Practice Self-Appreciation to Own the Value You Bring to the World
“If you really want to change society, encourage self-appreciation.” ~ Réné Gaudette
I’d like to start out today by trying a simple experiment — since we’re entering the season for thankfulness, quickly write out a list of 7-10 things you’re grateful for. Take a moment and do that right now. I’ll wait…
As you read through your list, how many of your items are about possessions? How many are about people in your life? And here’s the big question: did you express gratitude for yourself?
If you’re like most of my clients, you probably didn’t. They easily name a few things they’re grateful for. Yet, when I direct the question to them, they get confused, because they’re not accustomed to self-appreciation. They leave themselves out of the equation.
Often women are afraid of being selfish, self-centered and grandiose. But more often it never occurs to them that thanking themselves can be, and should be, part of their self-care routine.
Self-appreciation is the foundation of our self-worth. After all, if we can’t articulate what we value about ourselves, how can we communicate it to others? I like how Oprah Winfrey expressed this: “When you undervalue what you do, the world will undervalue who you are.”
A clear sense of self-worth gives you the ability to assess a situation and make decisions quickly. You know what fits and what doesn’t.
If you find it difficult to identify what you’re good at or to claim your contribution in the world, you’re not alone. Many people, especially women, struggle with self-worth. That’s why I recommend a practice of self-appreciation.
How can you mindfully practice self-appreciation?
Let’s make this clear at the start, self-appreciation is not about bragging or putting others down. It’s not built by you comparing yourself to another person. Self-appreciation is practicing the art of seeing, and acknowledging, the positive within yourself.
We live in a world that tears us down. Because so many have negative experiences that have taught them negative self talk, getting comfortable with self-appreciation will take practice and patience. It can be as simple as saying “Thank you” to a compliment instead of dismissing or downplaying it AND allowing your body to feel the joy of those kind words, without judgment. Here’s a tip for you — start recording all of the compliments you receive and read them out loud later that day, until they become part of you.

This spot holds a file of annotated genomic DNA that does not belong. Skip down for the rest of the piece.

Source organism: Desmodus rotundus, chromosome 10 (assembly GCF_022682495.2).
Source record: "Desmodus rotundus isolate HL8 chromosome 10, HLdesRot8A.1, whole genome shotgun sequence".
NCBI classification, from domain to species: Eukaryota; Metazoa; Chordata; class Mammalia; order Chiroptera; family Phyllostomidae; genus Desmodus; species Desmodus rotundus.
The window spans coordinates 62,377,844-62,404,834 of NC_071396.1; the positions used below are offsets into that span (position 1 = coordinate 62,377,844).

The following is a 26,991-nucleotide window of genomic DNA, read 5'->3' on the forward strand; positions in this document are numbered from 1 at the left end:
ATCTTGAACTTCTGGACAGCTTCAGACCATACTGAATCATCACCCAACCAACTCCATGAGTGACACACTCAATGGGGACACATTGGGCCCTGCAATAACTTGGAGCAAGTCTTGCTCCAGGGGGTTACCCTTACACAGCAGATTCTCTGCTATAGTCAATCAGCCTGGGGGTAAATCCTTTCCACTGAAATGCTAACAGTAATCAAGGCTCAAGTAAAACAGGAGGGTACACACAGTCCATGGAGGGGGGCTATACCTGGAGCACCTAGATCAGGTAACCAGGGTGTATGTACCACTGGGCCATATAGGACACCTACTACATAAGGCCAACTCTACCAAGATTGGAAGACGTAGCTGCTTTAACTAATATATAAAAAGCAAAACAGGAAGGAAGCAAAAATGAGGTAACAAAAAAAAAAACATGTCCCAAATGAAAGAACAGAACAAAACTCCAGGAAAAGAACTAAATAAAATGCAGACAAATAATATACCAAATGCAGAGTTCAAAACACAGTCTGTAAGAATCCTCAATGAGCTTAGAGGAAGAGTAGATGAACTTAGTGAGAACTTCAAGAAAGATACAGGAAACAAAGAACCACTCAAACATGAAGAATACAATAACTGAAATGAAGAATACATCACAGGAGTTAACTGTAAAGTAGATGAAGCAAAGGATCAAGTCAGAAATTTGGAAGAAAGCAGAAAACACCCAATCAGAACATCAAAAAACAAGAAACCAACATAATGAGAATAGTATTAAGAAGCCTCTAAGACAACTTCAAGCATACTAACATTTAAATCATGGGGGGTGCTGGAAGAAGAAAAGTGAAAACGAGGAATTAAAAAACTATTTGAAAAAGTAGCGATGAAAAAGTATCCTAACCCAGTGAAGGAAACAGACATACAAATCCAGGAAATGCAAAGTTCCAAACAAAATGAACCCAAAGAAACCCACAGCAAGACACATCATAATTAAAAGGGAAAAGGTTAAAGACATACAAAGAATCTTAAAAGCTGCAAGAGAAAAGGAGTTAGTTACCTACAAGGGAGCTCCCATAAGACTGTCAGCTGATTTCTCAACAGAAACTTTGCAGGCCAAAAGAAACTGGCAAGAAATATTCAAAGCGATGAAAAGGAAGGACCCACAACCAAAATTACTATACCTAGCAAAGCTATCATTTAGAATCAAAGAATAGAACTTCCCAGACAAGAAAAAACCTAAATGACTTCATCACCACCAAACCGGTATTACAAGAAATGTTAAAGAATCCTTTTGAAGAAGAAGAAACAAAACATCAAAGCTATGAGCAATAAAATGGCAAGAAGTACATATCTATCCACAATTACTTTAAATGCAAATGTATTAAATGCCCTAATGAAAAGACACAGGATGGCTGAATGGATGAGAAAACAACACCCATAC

While compliments are nice, your self-appreciation shouldn’t depend on what other people think. It’s important for you to form your own opinion of yourself, because you’re the one who will have to live up to your expectations for yourself. It will be most powerful if you daily record a compliment you give yourself.
If writing isn’t your thing, try a breathing meditation. Quiet your mind and “listen” to your thoughts. As you breathe in, focus on one thing about yourself that makes you feel grateful. When you feel your body flooded with appreciation, verbally tell yourself “thank you for…”
Gratitude comes from how you live. If you feel tied to a schedule of have-to-dos, you’re not going to see the miracle of appreciation often or clearly. Do something every day that makes you feel alive…that you can be grateful for! Stand up for someone being bullied; open the door for someone; smile at a stranger; volunteer in your community; make a phone call; create a home-cooked meal…whatever gives you an opportunity to express self-appreciation. At the end of the day have something specific to say to yourself — “(your name), I appreciate how you were so ______today when you ______.”
What are the benefits of self-appreciation?
Feeling grateful to yourself helps heal the body and mind, as your brain is rewired. You get to process and contextualize the negativity you experience during the day. Self-appreciation has a ripple effect, as you look for moments of gratitude. This will encompass not only yourself but all of the people you encounter. Radiating gratitude is appealing and people are drawn to it. Their positive feedback will nourish you. It reduces stress, anxiety, depression, pain, and builds self-esteem. With enhance self-esteem, you’ll perform at a higher level each day.
To help you become more mindful of how you operate in the world, I’ve created a new downloadable PFD, 10 Steps to An Embodied Practice. Whether you’re a coach, therapist or woman trying to bring your best self forward, this report will help.
Let me leave you with one more thought…If you wrote a thank you letter to yourself, what would you say? I invite you to come to my Facebook page and share your thoughts on this.
Thank you Shin Enn Yapp on Unsplash for the use of your lovely photo!